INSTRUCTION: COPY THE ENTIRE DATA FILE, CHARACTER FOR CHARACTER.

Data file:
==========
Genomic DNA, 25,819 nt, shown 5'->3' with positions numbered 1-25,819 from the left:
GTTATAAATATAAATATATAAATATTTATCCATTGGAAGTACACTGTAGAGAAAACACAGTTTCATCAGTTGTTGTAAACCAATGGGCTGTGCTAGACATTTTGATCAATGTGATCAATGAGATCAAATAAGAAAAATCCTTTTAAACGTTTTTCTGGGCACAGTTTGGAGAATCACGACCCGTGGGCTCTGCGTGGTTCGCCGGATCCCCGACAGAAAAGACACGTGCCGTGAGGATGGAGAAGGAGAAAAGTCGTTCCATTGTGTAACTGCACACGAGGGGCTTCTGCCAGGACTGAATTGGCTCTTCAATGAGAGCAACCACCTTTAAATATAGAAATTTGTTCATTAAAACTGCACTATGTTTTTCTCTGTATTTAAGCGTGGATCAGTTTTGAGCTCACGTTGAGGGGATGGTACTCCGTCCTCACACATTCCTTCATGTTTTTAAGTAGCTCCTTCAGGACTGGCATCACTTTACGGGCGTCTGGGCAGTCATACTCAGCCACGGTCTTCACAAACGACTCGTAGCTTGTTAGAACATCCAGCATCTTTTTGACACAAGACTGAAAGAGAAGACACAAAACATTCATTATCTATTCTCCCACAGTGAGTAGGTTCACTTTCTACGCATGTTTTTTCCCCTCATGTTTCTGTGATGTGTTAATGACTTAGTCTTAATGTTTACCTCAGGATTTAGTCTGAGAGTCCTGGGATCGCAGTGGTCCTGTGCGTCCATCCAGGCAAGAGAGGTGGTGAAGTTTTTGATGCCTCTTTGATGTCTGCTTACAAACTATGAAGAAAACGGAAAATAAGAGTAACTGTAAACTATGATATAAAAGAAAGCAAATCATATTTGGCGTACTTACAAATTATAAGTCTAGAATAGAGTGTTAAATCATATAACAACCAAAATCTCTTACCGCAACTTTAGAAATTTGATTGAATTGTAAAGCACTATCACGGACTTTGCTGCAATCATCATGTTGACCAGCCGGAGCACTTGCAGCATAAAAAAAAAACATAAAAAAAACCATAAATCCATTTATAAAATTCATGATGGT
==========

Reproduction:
Genomic DNA, 25,819 nt, shown 5'->3' with positions numbered 1-25,819 from the left:
GTTATAAATATAAATATATAAATATTTATCCATTGGAAGTACACTGTAGAGAAAACACAGTTTCATCAGTTGTTGTAAACCAATGGGCTGTGCTAGACATTTTGATCAATGTGATCAATGAGATCAAATAAGAAAAATCCTTTTAAACGTTTTTCTGGGCACAGTTTGGAGAATCACGACCCGTGGGCTCTGCGTGGTTCGCCGGATCCCCGACAGAAAAGACACGTGCCGTGAGGATGGAGAAGGAGAAAAGTCGTTCCATTGTGTAACTGCACACGAGGGGCTTCTGCCAGGACTGAATTGGCTCTTCAATGAGAGCAACCACCTTTAAATATAGAAATTTGTTCATTAAAACTGCACTATGTTTTTCTCTGTATTTAAGCGTGGATCAGTTTTGAGCTCACGTTGAGGGGATGGTACTCCGTCCTCACACATTCCTTCATGTTTTTAAGTAGCTCCTTCAGGACTGGCATCACTTTACGGGCGTCTGGGCAGTCATACTCAGCCACGGTCTTCACAAACGACTCGTAGCTTGTTAGAACATCCAGCATCTTTTTGACACAAGACTGAAAGAGAAGACACAAAACATTCATTATCTATTCTCCCACAGTGAGTAGGTTCACTTTCTACGCATGTTTTTTCCCCTCATGTTTCTGTGATGTGTTAATGACTTAGTCTTAATGTTTACCTCAGGATTTAGTCTGAGAGTCCTGGGATCGCAGTGGTCCTGTGCGTCCATCCAGGCAAGAGAGGTGGTGAAGTTTTTGATGCCTCTTTGATGTCTGCTTACAAACTATGAAGAAAACGGAAAATAAGAGTAACTGTAAACTATGATATAAAAGAAAGCAAATCATATTTGGCGTACTTACAAATTATAAGTCTAGAATAGAGTGTTAAATCATATAACAACCAAAATCTCTTACCGCAACTTTAGAAATTTGATTGAATTGTAAAGCACTATCACGGACTTTGCTGCAATCATCATGTTGACCAGCCGGAGCACTTGCAGCATAAAAAAAAAACATAAAAAAAACCATAAATCCATTTATAAAATTCATGATGGT